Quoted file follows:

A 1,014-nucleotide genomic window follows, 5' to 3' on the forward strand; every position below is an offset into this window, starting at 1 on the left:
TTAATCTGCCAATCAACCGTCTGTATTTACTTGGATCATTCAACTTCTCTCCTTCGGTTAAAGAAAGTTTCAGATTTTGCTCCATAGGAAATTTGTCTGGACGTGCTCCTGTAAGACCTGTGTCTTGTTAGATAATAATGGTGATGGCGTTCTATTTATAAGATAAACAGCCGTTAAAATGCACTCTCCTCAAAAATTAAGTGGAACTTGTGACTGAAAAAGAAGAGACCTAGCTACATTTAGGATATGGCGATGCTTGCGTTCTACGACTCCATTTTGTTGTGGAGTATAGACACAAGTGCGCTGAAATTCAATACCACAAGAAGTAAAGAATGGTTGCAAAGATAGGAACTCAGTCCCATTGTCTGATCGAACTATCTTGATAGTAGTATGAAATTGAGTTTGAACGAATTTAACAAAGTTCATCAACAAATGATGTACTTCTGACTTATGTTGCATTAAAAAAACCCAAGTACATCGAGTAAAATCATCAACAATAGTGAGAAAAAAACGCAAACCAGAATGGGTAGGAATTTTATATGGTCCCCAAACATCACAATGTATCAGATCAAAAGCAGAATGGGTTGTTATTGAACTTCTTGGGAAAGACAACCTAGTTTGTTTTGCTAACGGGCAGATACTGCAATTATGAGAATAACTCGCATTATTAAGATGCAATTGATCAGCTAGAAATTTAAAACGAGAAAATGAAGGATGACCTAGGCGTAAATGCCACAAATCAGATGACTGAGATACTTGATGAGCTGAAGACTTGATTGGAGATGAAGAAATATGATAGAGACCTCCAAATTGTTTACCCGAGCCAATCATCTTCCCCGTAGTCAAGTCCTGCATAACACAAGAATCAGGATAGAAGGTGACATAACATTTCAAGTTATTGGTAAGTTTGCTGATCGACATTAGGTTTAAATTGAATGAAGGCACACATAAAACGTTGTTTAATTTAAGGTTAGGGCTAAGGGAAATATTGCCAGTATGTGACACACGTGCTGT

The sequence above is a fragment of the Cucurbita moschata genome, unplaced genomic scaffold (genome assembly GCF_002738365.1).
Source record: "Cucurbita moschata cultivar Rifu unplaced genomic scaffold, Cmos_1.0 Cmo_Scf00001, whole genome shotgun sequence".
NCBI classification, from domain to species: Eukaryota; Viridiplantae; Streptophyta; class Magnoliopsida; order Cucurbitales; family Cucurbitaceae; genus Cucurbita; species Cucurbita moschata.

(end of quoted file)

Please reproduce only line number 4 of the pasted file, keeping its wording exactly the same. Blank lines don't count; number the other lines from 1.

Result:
Source record: "Cucurbita moschata cultivar Rifu unplaced genomic scaffold, Cmos_1.0 Cmo_Scf00001, whole genome shotgun sequence".